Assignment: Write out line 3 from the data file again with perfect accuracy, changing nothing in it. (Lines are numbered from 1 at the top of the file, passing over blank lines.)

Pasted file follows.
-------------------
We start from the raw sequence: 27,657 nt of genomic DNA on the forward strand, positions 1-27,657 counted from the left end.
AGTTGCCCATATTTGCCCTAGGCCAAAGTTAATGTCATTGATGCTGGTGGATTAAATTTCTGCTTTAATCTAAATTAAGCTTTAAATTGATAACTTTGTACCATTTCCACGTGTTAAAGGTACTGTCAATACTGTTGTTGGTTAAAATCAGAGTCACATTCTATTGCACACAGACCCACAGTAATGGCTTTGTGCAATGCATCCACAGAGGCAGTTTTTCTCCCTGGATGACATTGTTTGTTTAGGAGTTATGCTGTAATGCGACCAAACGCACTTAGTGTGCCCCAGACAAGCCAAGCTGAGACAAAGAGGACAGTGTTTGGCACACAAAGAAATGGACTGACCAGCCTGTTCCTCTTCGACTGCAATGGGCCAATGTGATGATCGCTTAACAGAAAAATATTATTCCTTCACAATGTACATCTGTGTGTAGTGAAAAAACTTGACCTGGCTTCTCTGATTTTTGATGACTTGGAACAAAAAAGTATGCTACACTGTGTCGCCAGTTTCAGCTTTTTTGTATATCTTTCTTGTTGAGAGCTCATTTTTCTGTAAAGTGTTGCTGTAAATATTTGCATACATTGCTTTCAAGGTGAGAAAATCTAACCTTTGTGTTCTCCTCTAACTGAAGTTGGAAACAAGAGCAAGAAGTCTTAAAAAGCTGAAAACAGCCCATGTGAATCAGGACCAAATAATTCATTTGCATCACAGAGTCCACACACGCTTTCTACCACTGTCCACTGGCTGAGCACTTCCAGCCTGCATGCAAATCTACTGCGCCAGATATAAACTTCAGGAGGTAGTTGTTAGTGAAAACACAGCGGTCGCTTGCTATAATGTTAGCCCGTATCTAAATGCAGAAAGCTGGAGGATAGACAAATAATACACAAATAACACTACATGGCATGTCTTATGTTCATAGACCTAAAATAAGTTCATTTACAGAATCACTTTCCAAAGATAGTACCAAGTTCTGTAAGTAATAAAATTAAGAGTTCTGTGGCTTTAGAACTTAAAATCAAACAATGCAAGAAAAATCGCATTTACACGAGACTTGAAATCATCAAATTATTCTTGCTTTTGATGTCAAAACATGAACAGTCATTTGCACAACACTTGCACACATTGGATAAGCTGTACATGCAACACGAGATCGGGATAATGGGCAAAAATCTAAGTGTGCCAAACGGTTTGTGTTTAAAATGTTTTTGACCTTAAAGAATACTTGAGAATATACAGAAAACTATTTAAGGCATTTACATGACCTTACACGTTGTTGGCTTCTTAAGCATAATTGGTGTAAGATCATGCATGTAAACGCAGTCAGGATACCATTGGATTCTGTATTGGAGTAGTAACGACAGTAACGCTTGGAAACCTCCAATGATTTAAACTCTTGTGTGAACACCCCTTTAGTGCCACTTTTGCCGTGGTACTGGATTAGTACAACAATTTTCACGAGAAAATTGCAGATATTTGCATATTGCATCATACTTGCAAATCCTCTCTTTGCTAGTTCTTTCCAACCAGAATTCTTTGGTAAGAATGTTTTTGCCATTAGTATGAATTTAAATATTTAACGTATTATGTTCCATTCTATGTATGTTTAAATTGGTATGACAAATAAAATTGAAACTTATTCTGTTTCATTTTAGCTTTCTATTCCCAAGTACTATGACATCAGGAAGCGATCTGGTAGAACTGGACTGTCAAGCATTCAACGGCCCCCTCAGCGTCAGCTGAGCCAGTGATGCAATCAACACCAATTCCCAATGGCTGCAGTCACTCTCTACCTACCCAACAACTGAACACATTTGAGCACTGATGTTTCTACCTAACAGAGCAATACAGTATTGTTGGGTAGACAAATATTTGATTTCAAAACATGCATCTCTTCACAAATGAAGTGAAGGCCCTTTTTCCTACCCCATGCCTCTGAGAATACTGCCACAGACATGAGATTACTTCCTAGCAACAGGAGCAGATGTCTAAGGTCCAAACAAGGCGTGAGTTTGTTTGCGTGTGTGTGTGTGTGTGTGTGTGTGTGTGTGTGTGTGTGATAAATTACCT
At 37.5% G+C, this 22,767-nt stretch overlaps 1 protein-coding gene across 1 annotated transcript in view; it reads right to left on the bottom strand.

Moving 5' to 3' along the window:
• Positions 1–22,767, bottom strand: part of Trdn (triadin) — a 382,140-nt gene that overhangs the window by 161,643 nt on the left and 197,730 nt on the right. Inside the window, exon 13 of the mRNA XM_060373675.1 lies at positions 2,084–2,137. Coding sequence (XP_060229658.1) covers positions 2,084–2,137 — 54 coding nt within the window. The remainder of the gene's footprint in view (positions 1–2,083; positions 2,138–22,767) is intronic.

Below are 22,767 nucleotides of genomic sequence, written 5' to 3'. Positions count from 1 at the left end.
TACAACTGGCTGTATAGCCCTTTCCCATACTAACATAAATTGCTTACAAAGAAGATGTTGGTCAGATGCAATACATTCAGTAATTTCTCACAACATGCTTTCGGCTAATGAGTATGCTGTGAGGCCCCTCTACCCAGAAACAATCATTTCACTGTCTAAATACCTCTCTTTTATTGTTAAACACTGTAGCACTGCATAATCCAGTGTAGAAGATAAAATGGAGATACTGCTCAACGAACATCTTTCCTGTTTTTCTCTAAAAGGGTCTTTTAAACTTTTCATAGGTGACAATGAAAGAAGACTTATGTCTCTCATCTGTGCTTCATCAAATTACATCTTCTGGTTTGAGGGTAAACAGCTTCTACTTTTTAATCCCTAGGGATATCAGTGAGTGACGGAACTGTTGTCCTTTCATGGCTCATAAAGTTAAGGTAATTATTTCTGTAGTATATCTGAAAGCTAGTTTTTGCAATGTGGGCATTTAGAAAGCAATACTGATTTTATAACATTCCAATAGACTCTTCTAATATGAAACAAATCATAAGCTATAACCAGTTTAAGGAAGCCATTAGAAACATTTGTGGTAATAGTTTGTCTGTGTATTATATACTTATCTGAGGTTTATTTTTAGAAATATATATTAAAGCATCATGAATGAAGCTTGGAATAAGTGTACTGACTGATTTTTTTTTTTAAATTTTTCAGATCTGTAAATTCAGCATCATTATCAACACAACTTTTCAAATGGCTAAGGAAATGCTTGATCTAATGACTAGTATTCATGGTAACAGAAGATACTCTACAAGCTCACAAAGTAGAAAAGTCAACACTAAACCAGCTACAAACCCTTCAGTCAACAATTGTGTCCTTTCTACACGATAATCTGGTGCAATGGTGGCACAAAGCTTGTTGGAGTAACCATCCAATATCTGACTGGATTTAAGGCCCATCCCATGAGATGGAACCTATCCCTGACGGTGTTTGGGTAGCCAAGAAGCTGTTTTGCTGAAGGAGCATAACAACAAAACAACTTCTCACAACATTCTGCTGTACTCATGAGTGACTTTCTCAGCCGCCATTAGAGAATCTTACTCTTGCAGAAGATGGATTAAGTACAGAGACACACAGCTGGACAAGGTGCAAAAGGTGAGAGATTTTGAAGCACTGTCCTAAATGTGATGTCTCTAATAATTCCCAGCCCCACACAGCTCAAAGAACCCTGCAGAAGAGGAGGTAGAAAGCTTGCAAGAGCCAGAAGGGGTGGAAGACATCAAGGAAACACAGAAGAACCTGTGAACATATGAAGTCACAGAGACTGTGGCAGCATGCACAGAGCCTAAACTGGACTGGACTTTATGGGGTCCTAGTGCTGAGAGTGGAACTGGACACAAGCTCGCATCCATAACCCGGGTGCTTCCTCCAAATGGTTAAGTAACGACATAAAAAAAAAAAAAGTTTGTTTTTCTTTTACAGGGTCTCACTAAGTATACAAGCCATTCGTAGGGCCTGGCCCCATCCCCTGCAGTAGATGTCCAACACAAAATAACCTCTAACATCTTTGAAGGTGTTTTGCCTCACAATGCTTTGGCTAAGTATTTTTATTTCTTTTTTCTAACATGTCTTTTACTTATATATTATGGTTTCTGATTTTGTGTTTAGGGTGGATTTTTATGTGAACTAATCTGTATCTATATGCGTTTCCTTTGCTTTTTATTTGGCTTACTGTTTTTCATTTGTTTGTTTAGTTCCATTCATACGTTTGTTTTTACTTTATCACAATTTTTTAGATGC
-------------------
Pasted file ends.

At 37.5% G+C, this 22,767-nt stretch overlaps 1 protein-coding gene across 1 annotated transcript in view; it reads right to left on the bottom strand.